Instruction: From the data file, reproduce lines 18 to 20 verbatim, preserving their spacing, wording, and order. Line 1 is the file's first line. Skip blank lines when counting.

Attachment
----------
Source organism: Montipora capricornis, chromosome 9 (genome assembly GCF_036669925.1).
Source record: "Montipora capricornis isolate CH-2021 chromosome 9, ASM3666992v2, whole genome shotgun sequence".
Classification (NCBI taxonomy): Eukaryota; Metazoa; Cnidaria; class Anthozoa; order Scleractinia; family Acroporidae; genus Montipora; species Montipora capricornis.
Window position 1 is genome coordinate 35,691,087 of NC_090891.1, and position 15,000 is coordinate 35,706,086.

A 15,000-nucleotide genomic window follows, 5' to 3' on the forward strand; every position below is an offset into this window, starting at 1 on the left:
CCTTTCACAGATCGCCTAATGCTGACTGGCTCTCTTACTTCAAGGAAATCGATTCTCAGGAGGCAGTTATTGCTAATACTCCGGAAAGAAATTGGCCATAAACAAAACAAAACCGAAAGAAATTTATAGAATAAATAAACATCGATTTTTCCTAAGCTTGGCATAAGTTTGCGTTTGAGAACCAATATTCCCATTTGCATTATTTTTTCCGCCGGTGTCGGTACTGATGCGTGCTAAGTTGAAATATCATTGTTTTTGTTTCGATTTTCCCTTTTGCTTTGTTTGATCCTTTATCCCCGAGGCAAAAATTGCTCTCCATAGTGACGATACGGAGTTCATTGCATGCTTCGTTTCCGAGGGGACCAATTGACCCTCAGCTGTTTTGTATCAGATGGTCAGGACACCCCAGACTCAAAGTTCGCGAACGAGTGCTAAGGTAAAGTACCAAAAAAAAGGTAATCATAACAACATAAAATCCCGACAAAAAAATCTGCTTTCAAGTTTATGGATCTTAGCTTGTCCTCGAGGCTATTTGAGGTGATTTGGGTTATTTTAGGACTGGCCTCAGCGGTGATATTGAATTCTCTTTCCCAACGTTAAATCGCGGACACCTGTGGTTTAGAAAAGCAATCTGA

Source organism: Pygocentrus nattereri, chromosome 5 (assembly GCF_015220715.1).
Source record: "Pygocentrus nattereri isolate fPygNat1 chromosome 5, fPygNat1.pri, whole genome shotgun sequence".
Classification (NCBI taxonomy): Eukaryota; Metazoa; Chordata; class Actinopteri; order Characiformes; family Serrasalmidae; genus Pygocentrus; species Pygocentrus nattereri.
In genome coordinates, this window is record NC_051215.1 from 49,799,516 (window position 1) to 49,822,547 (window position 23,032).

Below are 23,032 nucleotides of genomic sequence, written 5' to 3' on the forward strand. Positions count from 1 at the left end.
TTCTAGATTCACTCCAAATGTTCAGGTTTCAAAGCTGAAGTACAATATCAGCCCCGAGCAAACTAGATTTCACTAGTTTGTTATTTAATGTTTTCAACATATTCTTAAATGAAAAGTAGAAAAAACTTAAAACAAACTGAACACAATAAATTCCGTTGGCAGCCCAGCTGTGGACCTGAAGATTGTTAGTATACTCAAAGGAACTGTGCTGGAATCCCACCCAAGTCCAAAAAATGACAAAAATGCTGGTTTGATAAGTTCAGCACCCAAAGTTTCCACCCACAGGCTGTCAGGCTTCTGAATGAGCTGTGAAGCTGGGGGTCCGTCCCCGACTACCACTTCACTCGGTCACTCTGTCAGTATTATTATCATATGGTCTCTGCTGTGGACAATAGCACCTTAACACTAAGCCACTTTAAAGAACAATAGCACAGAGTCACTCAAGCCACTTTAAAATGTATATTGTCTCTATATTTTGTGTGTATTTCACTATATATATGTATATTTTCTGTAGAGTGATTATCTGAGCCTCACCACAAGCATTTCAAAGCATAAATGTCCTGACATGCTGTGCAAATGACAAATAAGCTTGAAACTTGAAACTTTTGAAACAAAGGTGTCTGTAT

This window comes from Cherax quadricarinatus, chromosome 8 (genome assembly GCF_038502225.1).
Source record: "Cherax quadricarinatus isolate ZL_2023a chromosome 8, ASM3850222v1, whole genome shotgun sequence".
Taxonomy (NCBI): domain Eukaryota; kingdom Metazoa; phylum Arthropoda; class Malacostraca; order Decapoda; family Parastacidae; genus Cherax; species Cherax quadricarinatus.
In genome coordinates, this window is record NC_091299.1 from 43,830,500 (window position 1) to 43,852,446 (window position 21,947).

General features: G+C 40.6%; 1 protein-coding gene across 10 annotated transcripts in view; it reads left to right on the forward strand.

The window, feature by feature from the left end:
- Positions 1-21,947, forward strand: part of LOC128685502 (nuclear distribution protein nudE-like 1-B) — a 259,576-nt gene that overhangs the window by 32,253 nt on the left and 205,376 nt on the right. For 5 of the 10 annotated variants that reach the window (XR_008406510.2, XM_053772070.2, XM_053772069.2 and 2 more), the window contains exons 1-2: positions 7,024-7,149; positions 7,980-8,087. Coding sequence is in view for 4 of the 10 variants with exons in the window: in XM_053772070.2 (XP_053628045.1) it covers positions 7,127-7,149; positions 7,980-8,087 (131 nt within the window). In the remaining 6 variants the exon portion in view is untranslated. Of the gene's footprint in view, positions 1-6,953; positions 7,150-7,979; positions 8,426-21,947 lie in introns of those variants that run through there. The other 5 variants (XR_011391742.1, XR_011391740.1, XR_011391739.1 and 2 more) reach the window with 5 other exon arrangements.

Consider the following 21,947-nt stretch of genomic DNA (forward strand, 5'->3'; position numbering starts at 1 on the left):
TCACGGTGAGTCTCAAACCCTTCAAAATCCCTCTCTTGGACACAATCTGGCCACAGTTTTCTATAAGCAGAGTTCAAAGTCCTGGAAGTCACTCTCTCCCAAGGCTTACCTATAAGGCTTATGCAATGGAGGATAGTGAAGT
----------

The window, feature by feature from the left end:
- Positions 1-21,947, forward strand: part of LOC128685502 (nuclear distribution protein nudE-like 1-B) — a 259,576-nt gene that overhangs the window by 32,253 nt on the left and 205,376 nt on the right. For 5 of the 10 annotated variants that reach the window (XR_008406510.2, XM_053772070.2, XM_053772069.2 and 2 more), the window contains exons 1-2: positions 7,024-7,149; positions 7,980-8,087. Coding sequence is in view for 4 of the 10 variants with exons in the window: in XM_053772070.2 (XP_053628045.1) it covers positions 7,127-7,149; positions 7,980-8,087 (131 nt within the window). In the remaining 6 variants the exon portion in view is untranslated. Of the gene's footprint in view, positions 1-6,953; positions 7,150-7,979; positions 8,426-21,947 lie in introns of those variants that run through there. The other 5 variants (XR_011391742.1, XR_011391740.1, XR_011391739.1 and 2 more) reach the window with 5 other exon arrangements.

Consider the following 21,947-nt stretch of genomic DNA (forward strand, 5'->3'; position numbering starts at 1 on the left):